Canadian minister should clarify Khalistan stand, demand Congress MLAs

Indo Asian News Service

Chandigarh, April 14 (IANS) Amid a political-cum-diplomatic ontroversy over the Punjab Chief Minister's refusal to meet Canada's Defence Minister Harjit Singh Sajjan during his visit to the state, three Congress MLAs on Friday asked the foreign dignitary to clarify his stand on the Khalistan issue.

"It is important, and in the interest of good and friendly relationship between India and Canada, that Sajjan clarify his stand on this sensitive issue," Congress leaders and MLAs Sukhjinder Singh Randhawa, Sukh Sarkaria and Navtej Cheema said in a joint statement here.

The Congress leaders strongly supported the Chief Minister's stand in refusing to meet Sajjan.

Chief Minister Amarinder Singh on Thursday reiterated his stand that he will not meet "Khalistani sympathisers" like Sajjan, even as he said that Canada's Sikh Minister will be accorded full protocol and security during his state visit later this month.

Sajjan, the first Sikh to become a high-ranking Minister in the Canadian government, is scheduled to visit India from April 17. Sajjan's family has roots in Punjab.

The three Congress leaders also objected to the Canadian High Commission's statement on the matter, saying "it had tried to hide more than clarifying anything".

"It is surprising that the High Commission has preferred to remain quiet on the specific issue that is of serious concern and consequences for the peace-loving Punjabis," they said, adding that instead of clarifying the issue, the High Commission tried to cover it up and put up a vague defence.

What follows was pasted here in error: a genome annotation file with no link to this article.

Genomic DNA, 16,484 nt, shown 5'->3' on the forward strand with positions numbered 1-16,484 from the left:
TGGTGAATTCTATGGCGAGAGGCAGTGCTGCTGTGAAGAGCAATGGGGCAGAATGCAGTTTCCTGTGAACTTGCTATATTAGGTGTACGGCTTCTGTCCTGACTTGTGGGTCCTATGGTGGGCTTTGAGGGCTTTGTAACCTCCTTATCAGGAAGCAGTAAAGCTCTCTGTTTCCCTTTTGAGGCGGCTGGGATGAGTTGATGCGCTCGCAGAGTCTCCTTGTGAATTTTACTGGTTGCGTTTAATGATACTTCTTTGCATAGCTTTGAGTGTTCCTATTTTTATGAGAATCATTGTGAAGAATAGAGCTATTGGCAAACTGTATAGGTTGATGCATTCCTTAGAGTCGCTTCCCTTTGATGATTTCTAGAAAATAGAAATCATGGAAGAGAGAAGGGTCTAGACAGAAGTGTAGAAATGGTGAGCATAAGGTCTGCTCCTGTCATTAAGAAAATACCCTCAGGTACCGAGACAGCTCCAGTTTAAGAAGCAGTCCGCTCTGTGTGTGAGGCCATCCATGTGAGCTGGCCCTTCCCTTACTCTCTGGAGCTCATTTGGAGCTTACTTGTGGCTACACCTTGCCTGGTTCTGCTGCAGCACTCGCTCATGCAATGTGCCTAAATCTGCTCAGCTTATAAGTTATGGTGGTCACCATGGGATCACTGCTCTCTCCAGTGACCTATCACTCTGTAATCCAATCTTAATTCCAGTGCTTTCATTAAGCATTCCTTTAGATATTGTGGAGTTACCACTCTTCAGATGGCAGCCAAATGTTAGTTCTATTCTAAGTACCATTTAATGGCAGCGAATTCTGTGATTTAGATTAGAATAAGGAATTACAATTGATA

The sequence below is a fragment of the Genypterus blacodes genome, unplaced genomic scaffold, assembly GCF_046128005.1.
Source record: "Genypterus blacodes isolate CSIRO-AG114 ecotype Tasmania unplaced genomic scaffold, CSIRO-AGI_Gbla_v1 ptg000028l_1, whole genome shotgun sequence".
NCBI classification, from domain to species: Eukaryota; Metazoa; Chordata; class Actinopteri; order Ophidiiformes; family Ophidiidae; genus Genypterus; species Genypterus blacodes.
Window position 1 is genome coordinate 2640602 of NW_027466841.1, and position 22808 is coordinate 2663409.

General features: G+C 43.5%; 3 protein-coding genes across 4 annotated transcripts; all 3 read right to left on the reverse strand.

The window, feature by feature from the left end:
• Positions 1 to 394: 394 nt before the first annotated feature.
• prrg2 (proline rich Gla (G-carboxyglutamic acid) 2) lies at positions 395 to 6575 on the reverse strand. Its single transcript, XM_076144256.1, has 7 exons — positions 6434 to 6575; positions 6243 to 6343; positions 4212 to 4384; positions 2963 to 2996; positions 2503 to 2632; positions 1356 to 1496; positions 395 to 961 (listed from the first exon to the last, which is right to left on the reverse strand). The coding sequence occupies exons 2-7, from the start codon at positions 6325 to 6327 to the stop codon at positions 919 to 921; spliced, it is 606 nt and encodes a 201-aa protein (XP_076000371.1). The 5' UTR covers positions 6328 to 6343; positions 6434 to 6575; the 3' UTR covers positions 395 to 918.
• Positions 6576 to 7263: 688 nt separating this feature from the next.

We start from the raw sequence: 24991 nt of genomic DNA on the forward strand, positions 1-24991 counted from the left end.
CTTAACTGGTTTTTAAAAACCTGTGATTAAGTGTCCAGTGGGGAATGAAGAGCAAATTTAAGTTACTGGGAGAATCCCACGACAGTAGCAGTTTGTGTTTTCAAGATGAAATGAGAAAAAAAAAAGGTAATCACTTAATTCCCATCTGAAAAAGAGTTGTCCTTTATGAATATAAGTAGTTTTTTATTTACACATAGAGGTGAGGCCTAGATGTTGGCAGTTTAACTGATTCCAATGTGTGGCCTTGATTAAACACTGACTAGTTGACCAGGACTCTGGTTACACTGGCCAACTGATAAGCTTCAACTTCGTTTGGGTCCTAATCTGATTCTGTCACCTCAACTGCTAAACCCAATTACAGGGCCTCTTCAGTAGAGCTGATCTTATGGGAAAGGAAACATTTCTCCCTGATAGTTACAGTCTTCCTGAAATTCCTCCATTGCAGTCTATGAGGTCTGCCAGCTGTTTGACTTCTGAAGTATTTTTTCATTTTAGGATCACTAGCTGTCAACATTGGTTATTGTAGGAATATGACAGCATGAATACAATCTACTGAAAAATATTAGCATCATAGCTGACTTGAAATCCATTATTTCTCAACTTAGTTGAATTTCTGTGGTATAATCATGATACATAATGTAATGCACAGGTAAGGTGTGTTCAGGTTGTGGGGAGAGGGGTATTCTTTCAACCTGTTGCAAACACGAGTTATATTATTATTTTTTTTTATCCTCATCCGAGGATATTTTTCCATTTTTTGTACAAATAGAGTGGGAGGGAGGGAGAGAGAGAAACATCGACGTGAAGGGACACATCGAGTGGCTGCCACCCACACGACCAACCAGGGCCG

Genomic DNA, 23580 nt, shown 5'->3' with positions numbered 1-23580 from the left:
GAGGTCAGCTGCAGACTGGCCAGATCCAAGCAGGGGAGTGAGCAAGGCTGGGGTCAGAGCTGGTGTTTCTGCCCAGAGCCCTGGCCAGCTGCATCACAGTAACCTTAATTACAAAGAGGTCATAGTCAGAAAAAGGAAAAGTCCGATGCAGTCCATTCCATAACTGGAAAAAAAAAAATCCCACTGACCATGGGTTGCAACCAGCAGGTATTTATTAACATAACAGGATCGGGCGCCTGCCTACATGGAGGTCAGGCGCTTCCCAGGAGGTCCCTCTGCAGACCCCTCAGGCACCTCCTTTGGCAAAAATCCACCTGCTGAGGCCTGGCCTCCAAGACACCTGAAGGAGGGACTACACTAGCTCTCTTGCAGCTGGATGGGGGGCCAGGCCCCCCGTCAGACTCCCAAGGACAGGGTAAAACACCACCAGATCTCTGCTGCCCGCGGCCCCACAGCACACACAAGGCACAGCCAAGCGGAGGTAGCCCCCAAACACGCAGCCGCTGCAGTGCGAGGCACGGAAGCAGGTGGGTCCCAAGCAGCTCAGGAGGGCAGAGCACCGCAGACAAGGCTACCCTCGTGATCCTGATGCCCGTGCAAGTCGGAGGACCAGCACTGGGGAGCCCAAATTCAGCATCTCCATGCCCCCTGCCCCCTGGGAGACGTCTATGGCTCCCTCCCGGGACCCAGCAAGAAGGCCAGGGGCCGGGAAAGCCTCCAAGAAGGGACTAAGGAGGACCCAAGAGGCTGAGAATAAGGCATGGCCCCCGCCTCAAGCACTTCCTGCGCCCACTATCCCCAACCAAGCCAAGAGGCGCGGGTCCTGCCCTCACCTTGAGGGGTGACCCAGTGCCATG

The Congress legislators advised the opposition Shiromani Akali Dal and Aam Aadmi Party leaders not to defend Sajjan "when he himself had preferred not to deny his association with Khalistan sympathisers and supporters".

They said the Canadian Minister and some of his ministerial and MP colleagues there had known affiliation with anti-India and pro-Khalistan forces.

The Khalistan movement was backed by Sikh radicals in 1980s to seek a separate, independent Sikh state of 'Khalistan' (land of the pure) by breaking from India. Punjab, the Sikh dominated state, saw militancy for over a decade which resulted in nearly 35,000 deaths.

"None of them have denied these charges (of Khalistani links), while leaders like Sukhbir Badal, Sukhpal Khaira and H.S. Phoolka have gone overboard in defending them for reasons best known to them," the Congress leaders said.

"There is no question of insulting a Punjabi or a Sikh in stating a fact about political leanings and inclinations of a particular leader just because he happens to be a Punjabi or a Sikh," they added.

Amarinder Singh had to cancel his Canada trip in April last year after being told by the Canadian authorities that he could not be allowed to visit that country for holding political rallies and meetings. The visit was aimed at wooing the influential Non-Resident Indian groups in Canada.

Amarinder Singh had then shot of an angry letter to Canadian Prime Minister Justin Trudeau against the "gag order".

--IANS

js/tsb/dg